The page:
Listen and Learn

I won’t often bust out a Bible verse here, but Proverbs 12:15 is a good one: “The way of a fool is right in his own eyes, but a wise man listens to counsel.”

There is a version of this in AA, which was literally founded when two alcoholics realized that only by working together could either stay sober. In fact, the entire program is about AAs working together to stay sober. The Big Book, written by some of those founders, says “Practical experience shows that nothing will so much insure immunity from drinking as intensive work with other alcoholics.”

I was recently reminded of this, in a way, at an AA meeting. The overall trajectory of my life in recovery is roughly 10 years right in the middle of 12-step world — step work, meetings, service, sponsoring and being sponsored, plus my social and spiritual lives rooted in the fellowship — and then 10 or so years where I kind of drifted off. I would go to meetings here and there, especially when traveling and prone to loneliness, but I didn’t do nearly the work like in those first 10 years.

The story I told myself was that I had a pre-using life, then a using life, then a recovery life, and then just a sober life. And in all those years, I only once came anywhere near drinking. (I’ll tell that story here some day.) My story was that I was safe when it came to drinking or not. I was fine, I liked to tell myself.

But then, two years ago, I pretty much quit my life and started traveling full time, which has led to some stress and loneliness, and recently I found myself in Madrid — and in English-language AA meetings. And there I was talking to a guy who’s been around for a long time, and I told him the above — that I haven’t been around much lately, but I’m fine. And he said, with a sly grin, the following:

“How would you know?”

Meaning, simply, if I was out there on my own, working solely on my own wits and ideas, my own thinking, without seeking input or direction from others, then by what measure would I dependably deem myself “fine”? They also say in AA that anybody who sponsors himself has a fool for a sponsor.

And in truth, even I knew I wasn’t fine. I wasn’t considering a drink or a drug, but I was depressed, anxious, confused, overwhelmed by my professional life, struggling to figure out finances and personal relationships — basically I was a mess, which is why I landed back in AA. I needed to reconnect with what I was doing when I used to be more sane.

And guess what? Working with others goes both ways! What the Big Book was talking about was the 12th Step: carrying the message to other alcoholics, to help them and keep ourselves sober. But what Proverbs was getting at was being on the receiving end of that work. After all, the First Step is “admitted we were powerless over alcohol,” which for me was the same as “We admitted we were not going to figure this out on our own.” Quite the opposite! The thought “I’ve got this” literally kept me drunk and high for years, despite all evidence that it was a nonsense. It was only when I gave up that nonsense and sought the counsel of others that the process of getting sober could start.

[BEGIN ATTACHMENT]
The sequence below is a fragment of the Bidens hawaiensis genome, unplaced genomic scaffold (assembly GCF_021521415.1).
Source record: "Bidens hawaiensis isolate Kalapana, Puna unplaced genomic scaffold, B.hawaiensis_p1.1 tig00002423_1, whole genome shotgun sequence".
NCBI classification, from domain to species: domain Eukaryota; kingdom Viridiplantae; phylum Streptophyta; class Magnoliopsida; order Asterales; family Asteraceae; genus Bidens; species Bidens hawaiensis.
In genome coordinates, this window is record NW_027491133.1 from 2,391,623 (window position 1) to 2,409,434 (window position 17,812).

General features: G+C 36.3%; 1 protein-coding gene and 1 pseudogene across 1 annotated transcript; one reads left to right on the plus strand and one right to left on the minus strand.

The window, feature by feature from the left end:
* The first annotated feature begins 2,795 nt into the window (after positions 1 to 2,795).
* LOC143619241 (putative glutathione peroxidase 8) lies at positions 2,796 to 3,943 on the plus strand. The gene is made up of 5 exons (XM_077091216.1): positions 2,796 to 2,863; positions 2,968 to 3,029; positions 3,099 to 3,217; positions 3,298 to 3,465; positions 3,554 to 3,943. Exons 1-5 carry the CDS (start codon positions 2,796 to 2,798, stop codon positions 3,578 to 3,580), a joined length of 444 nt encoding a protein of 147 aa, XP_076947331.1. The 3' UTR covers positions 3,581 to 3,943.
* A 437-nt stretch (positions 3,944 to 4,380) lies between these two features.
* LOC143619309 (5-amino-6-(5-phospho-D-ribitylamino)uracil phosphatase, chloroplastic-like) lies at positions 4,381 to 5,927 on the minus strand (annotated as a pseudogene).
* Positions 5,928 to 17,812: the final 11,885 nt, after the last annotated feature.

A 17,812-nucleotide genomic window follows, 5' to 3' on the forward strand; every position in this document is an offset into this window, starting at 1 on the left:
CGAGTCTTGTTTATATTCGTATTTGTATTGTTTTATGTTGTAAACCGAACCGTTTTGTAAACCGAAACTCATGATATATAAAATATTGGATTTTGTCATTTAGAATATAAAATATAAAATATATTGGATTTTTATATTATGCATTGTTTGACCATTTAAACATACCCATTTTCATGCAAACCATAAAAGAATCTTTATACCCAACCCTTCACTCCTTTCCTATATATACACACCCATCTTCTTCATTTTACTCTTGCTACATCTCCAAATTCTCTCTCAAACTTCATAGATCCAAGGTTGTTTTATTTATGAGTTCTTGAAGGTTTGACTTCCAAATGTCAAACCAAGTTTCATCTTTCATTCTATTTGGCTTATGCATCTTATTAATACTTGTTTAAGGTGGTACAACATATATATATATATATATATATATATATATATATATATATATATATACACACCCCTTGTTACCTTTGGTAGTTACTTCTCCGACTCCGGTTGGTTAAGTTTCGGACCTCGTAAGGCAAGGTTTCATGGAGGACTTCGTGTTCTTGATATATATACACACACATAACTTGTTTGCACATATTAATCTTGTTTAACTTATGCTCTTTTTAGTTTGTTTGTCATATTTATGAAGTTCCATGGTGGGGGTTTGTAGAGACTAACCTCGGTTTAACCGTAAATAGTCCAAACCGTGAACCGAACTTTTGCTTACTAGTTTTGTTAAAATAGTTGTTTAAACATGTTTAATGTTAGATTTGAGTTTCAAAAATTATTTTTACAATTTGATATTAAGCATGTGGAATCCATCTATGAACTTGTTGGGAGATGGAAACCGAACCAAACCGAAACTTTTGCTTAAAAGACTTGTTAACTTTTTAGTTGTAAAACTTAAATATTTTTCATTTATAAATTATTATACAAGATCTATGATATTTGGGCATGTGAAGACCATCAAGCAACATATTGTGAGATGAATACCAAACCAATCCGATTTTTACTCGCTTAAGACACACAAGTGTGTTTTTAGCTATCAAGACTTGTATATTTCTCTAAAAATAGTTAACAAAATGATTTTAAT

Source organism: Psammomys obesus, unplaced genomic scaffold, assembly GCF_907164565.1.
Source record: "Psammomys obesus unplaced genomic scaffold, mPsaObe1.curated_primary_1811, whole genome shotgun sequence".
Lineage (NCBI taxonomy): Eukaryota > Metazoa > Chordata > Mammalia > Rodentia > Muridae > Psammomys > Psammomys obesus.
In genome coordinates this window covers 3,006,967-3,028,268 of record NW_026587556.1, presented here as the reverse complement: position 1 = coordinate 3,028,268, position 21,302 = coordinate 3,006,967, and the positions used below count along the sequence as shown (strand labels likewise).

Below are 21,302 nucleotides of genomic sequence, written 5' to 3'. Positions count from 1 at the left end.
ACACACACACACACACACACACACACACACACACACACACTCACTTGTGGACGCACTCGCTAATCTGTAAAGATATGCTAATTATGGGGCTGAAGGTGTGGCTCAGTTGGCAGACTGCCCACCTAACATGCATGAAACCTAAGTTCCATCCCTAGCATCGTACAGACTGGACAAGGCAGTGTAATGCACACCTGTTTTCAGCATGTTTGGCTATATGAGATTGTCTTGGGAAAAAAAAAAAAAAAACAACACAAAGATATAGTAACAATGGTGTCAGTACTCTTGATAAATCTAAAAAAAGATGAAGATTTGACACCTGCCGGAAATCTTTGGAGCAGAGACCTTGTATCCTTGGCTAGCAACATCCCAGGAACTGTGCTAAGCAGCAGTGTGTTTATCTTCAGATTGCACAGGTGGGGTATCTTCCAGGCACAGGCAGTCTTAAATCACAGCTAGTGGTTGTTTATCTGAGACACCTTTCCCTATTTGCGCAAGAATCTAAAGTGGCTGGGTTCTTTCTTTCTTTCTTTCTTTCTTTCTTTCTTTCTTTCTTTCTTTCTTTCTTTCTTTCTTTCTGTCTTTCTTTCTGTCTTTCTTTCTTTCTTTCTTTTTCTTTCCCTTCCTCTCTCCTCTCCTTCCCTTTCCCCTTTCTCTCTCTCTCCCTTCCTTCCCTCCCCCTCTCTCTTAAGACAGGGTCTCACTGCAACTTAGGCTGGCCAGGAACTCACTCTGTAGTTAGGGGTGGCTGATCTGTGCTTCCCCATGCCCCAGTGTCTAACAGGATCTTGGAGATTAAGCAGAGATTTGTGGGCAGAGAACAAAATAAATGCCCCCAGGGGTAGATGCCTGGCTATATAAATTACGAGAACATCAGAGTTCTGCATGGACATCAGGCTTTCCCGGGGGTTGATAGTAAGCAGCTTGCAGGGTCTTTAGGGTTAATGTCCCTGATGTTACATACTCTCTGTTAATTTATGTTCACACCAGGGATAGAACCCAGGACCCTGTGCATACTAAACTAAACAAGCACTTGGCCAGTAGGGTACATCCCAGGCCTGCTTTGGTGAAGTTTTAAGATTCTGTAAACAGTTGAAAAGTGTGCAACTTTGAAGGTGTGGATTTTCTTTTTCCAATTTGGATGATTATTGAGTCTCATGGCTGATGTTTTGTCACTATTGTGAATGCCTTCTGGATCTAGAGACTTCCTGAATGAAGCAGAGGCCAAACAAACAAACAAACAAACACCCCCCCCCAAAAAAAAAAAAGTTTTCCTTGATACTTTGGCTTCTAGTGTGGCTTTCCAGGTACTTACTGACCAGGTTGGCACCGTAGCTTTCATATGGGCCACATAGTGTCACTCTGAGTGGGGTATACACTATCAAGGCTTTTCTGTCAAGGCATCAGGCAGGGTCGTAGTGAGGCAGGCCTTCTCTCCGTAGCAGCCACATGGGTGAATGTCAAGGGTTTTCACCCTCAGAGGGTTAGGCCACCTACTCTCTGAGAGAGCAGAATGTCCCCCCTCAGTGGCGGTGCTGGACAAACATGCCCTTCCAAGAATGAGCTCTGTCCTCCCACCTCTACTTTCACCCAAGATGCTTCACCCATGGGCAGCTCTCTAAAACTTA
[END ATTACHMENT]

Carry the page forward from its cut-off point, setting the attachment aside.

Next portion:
And what I remembered in Madrid was that the same is true for all the stuff I was drinking over in the first place — stuff that has not been permanently solved by any stretch. The rest of the 12 Steps, in fact, never mention alcohol again! It’s about living in a way that we would never think to drink again, “a daily reprieve based on the maintenance of our spiritual condition.” And for that, we clearly need to be on both sides of the “people working together” equation.

What I brought to my first meeting was “I can’t stay sober,” and they taught me what to do about that. What I brought the meetings in Madrid was “I’m lonely, sad, depressed, confused, and overwhelmed.” And of course they helped me with all those things! They also had advice on money, career, relationships, and even immigration. And the recovery help they were giving me — the sayings, the suggestions, the shared experience — is the same stuff they were giving me for 10 years when I was in the middle of the program. In one meeting, for example, I found myself saying that I am hearing this incredibly helpful stuff for the 500th time, which apparently is necessary because I forgot the first 499 times I heard it!

And what makes things easy to forget? Not hearing them anymore, for one thing. Going back to what I was doing before, even though it clearly didn’t work. Cutting myself off from the people who were helping me. Not being of service to others. Skipping meetings, and the whole program, because I was “fine.”

I wasn’t fine. I was a mess, 23 years ago when I was drunk and last month when I was in Madrid. A different mess, perhaps, but still a mess. And the solution, in both cases, was to stop being foolish, stop thinking I’ll figure it out, reconnect, and listen to the counsel of others.